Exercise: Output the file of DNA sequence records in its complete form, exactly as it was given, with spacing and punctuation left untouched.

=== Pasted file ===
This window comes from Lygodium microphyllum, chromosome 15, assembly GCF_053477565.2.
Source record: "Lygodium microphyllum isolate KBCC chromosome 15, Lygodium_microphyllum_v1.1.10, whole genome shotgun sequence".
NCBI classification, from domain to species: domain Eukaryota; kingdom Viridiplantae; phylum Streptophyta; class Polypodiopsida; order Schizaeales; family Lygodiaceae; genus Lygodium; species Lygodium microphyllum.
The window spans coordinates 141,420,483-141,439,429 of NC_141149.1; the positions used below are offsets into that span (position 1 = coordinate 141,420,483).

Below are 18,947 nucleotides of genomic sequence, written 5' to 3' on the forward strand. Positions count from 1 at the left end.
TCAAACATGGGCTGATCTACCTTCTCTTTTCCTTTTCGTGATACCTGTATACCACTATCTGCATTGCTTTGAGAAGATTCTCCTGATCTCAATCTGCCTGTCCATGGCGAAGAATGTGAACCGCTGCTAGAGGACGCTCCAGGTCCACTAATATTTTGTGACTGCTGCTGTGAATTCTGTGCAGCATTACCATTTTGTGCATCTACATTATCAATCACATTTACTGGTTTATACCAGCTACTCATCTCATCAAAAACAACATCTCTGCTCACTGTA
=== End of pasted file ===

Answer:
This window comes from Lygodium microphyllum, chromosome 15, assembly GCF_053477565.2.
Source record: "Lygodium microphyllum isolate KBCC chromosome 15, Lygodium_microphyllum_v1.1.10, whole genome shotgun sequence".
NCBI classification, from domain to species: domain Eukaryota; kingdom Viridiplantae; phylum Streptophyta; class Polypodiopsida; order Schizaeales; family Lygodiaceae; genus Lygodium; species Lygodium microphyllum.
The window spans coordinates 141,420,483-141,439,429 of NC_141149.1; the positions used below are offsets into that span (position 1 = coordinate 141,420,483).

Below are 18,947 nucleotides of genomic sequence, written 5' to 3' on the forward strand. Positions count from 1 at the left end.
TCAAACATGGGCTGATCTACCTTCTCTTTTCCTTTTCGTGATACCTGTATACCACTATCTGCATTGCTTTGAGAAGATTCTCCTGATCTCAATCTGCCTGTCCATGGCGAAGAATGTGAACCGCTGCTAGAGGACGCTCCAGGTCCACTAATATTTTGTGACTGCTGCTGTGAATTCTGTGCAGCATTACCATTTTGTGCATCTACATTATCAATCACATTTACTGGTTTATACCAGCTACTCATCTCATCAAAAACAACATCTCTGCTCACTGTA